A second perspective of contentment within positive psychology is offered by Jane Henry, who explores   contentment as the quieting of the mind.5 She adapts thinking from the Eastern traditions in encouraging spiritual practices that result in low arousal states as a path to happiness, not the higher arousal states sought by Westerners. Spiritual psychologists advocate living ethically, stress interpersonal relationships, and seek inner equanimity. They encourage us to go within, root out failings and develop the capacity to attend to others kindly. Acceptance, detachment from desires, mindfulness, non-personal identification, desisting from criticizing oneself and others, and flow or contented absorption in the present are highlighted.

One tool Henry emphasizes is meditation. “Meditation teaches people to understand and calm the mind and see more clearly. It does this by training attention, balancing emotions and transforming consciousness. Four common approaches are concentrative meditation where one focuses on an object such as a mantra, the breath or the body, mindfulness where attention is open, and an attitude of attentiveness is encouraged to whatever is experienced, contemplation around a quality such as compassion and intuitive apprehension where the practitioner waits for an answer to emerge to a particular question.”6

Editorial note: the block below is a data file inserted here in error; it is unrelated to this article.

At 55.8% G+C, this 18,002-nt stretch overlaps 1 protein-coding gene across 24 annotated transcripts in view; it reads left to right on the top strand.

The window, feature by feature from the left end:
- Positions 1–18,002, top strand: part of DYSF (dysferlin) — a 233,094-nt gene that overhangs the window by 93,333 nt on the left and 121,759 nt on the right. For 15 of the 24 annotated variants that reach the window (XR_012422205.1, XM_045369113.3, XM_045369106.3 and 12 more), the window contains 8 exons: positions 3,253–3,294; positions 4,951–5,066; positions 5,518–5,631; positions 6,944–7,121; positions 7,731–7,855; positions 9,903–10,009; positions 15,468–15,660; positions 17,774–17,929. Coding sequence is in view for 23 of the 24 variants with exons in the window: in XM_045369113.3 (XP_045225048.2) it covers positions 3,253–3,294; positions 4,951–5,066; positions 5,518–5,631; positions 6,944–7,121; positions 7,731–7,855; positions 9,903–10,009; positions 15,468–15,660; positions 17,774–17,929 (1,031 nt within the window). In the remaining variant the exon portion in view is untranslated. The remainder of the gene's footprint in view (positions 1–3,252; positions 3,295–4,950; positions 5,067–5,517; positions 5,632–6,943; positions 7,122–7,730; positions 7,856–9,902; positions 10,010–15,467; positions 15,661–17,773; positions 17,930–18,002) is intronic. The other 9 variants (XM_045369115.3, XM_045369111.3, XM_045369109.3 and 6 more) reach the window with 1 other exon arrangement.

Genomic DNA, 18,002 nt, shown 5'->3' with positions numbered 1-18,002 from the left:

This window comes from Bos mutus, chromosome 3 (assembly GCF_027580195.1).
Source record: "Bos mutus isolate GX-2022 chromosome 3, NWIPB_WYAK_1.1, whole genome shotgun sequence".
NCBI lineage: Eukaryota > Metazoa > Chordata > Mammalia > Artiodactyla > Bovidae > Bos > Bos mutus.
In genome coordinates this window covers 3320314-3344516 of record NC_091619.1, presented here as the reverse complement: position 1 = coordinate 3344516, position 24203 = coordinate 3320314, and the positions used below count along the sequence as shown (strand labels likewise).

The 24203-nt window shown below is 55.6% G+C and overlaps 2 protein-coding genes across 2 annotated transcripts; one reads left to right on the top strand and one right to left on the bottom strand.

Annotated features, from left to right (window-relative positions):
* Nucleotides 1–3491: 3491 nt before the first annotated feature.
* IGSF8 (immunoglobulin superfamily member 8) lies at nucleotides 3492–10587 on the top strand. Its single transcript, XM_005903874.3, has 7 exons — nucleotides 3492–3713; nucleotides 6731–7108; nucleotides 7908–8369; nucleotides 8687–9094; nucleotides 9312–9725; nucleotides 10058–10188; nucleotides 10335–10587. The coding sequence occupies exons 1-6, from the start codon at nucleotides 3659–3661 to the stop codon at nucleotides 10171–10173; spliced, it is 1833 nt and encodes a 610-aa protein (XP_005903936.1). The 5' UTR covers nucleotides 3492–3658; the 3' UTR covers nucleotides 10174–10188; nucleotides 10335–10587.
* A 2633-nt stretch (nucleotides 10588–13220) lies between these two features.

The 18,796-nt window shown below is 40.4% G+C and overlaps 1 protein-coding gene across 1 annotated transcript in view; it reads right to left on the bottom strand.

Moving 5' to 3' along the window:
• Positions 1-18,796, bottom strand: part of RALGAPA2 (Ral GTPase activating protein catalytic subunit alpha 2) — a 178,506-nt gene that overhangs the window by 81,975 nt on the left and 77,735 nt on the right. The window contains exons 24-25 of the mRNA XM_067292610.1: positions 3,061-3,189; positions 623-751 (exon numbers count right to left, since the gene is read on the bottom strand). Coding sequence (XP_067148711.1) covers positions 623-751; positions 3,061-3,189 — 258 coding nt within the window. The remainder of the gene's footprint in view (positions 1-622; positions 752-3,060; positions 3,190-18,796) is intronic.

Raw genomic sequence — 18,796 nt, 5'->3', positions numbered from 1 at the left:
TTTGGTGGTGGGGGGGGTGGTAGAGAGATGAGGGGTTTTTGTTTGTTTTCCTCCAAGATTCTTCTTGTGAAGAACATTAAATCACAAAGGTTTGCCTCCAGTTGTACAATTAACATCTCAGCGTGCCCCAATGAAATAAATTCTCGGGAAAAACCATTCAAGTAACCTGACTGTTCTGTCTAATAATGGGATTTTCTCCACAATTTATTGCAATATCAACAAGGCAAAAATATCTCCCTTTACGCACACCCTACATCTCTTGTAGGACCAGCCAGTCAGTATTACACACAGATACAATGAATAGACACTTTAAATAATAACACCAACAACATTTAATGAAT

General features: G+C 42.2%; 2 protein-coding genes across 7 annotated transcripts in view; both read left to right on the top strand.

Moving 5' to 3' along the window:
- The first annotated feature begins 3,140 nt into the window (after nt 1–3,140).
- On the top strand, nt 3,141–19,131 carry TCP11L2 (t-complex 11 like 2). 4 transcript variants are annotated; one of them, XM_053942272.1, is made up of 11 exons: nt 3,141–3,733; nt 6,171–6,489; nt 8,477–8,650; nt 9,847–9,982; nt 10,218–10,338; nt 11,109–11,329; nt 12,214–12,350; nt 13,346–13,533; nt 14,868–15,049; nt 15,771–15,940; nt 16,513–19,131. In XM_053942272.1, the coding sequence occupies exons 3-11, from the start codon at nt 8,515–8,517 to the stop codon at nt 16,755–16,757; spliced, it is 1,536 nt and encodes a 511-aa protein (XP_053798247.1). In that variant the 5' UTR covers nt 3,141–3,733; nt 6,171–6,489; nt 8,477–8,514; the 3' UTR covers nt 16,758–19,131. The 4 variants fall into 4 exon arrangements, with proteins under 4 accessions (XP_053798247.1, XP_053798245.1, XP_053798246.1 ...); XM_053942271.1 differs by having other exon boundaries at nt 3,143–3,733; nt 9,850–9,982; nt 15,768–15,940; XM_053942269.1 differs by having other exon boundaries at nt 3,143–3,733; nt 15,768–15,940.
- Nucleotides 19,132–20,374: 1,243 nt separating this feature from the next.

Positive psychology’s development of subjective well-being and spiritual psychology appears to offer additional perspective and novel methods beyond psychoanalysis and cognitive therapy in the pursuit of contentment. Before we conclude, I would like to consider some self-directed techniques which I hope will complete a blueprint of contentment from the psychological vantage point.


4 David, Susan A. et. al., The Oxford Handbook of Happiness. Oxford University Press, Oxford, U.K., 2014. ISBN 978-0-19-871462-0, pages  134-145.

5Ibid., pages  411-421.

6Ibid., pages  417 (my italics).


“Contentment is not a final resting point, but a positive self-appraisal; an acknowledgement that we are on the proper course, a savoring of the past seasoned with hope for the future, a satisfaction with the self we are creating.” – Raymond Angelo Belliotti, The Seduction of Happiness.




Before we proceed I would like to relocate us on our map of the meaningful life. I have stated that there are four components: virtue, purpose, contentment, and relationship with ultimate reality. Earlier posts charted the first two and we are now working through the third, with the fourth to follow. We have plotted contentment in the ancient Eastern and Western philosophical traditions and in the thinking of later philosophers, and are in the process of surveying psychological approaches. In this last regard we have examined contentment mostly through the lens of disordered mental states and the alleviation of negative affect, essentially the reversing of discontent. Today we examine the most recent development in this discipline germane to contentment – positive psychology.